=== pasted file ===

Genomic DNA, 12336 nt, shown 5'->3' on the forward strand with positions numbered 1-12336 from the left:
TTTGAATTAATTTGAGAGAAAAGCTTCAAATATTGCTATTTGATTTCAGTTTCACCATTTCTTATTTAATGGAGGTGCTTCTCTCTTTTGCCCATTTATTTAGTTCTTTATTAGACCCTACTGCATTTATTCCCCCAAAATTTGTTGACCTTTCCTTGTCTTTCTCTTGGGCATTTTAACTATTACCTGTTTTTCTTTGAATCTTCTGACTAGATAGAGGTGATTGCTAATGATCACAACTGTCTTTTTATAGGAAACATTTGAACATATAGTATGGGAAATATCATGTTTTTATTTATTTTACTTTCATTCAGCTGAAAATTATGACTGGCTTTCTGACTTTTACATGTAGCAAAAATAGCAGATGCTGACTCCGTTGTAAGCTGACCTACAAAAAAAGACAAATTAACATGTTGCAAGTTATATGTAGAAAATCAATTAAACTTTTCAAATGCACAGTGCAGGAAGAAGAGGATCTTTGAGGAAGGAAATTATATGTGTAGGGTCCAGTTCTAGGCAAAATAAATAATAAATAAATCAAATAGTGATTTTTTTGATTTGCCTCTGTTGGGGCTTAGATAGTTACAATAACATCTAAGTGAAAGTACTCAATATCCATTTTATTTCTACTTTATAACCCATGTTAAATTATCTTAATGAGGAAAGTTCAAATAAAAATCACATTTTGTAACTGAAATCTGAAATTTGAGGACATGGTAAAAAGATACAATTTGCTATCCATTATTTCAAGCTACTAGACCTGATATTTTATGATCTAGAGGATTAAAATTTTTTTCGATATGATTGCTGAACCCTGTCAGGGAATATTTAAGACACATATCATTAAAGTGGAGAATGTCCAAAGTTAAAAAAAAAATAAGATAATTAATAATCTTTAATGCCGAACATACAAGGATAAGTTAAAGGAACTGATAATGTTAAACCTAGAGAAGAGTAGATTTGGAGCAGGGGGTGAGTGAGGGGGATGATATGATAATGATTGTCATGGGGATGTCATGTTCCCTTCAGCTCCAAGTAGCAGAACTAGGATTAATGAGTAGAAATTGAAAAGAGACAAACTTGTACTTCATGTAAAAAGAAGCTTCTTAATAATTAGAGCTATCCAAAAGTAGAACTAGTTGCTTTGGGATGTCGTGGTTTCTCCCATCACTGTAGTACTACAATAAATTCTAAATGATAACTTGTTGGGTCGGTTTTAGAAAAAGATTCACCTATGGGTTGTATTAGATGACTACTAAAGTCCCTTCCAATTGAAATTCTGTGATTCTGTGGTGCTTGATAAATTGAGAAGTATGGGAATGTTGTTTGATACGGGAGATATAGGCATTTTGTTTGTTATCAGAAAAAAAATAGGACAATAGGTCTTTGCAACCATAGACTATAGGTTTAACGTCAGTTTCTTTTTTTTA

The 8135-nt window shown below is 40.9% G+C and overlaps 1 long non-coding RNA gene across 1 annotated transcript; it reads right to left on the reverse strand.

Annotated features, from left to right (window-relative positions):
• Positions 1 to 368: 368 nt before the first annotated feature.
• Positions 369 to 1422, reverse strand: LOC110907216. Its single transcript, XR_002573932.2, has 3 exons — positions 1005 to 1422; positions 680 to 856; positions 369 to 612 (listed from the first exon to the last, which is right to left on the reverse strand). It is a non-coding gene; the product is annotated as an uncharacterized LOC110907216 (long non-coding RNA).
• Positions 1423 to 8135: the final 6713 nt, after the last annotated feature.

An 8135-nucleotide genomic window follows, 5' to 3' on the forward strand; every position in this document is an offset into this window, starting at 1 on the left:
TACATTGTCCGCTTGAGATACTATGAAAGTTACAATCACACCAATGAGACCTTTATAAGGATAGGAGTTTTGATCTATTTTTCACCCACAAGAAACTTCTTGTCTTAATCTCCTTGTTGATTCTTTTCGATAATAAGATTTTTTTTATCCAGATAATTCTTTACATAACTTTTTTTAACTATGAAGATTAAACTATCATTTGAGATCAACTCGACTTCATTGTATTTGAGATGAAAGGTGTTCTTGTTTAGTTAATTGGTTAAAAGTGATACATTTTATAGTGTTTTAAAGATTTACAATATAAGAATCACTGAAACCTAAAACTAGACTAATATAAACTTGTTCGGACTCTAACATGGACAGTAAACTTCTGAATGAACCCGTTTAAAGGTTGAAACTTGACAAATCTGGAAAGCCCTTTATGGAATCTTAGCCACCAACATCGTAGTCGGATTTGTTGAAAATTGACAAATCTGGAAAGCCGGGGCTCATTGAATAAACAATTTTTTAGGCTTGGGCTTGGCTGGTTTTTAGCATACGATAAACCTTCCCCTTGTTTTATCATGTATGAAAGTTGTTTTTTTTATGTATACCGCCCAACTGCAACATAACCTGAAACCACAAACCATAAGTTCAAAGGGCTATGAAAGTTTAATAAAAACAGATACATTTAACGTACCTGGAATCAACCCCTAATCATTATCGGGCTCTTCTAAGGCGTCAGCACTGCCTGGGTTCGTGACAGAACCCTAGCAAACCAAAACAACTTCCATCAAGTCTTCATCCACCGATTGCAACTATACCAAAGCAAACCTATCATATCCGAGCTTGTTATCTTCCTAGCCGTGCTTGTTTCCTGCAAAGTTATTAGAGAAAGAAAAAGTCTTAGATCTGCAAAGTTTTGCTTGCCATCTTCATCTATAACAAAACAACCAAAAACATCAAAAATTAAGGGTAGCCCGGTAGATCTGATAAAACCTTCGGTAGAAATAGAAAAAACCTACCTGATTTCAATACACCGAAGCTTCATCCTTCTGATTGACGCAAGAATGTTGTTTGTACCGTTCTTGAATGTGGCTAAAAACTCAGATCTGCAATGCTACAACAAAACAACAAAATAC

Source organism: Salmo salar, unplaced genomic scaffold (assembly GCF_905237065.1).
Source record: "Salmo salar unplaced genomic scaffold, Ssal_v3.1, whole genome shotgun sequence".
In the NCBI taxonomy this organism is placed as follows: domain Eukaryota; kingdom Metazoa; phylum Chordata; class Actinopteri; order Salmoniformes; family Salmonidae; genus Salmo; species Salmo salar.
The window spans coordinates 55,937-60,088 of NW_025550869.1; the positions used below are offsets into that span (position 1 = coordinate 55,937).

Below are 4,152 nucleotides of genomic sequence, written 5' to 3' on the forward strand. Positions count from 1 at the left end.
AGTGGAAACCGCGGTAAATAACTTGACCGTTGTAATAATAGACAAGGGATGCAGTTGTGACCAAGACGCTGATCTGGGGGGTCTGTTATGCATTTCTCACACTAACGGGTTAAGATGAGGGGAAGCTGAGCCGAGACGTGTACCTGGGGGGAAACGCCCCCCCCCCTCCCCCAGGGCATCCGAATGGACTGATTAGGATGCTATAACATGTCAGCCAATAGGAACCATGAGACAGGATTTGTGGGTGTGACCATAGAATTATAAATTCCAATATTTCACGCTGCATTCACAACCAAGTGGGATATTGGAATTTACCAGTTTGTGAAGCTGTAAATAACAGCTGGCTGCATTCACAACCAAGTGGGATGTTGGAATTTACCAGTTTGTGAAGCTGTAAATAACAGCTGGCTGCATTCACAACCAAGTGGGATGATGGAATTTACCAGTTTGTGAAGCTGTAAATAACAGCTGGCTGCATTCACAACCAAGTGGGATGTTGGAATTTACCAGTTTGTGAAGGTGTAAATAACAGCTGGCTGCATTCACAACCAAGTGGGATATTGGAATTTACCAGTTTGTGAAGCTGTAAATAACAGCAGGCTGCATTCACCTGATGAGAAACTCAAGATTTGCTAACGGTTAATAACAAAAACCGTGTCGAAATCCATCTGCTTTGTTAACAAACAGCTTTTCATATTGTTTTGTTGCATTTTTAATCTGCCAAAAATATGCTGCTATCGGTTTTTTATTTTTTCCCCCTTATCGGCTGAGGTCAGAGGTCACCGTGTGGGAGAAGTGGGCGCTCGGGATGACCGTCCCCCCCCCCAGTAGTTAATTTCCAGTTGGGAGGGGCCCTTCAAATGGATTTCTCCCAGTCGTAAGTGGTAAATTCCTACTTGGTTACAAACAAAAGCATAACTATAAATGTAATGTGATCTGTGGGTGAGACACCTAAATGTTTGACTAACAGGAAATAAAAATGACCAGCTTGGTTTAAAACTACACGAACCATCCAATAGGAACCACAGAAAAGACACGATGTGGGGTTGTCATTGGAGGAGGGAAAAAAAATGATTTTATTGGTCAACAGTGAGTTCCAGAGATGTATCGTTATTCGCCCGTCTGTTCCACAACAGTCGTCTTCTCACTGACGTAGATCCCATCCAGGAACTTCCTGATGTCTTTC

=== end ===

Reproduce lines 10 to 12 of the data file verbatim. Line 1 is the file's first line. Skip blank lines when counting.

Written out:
Source organism: Salmo salar, unplaced genomic scaffold (assembly GCF_905237065.1).
Source record: "Salmo salar unplaced genomic scaffold, Ssal_v3.1, whole genome shotgun sequence".
In the NCBI taxonomy this organism is placed as follows: domain Eukaryota; kingdom Metazoa; phylum Chordata; class Actinopteri; order Salmoniformes; family Salmonidae; genus Salmo; species Salmo salar.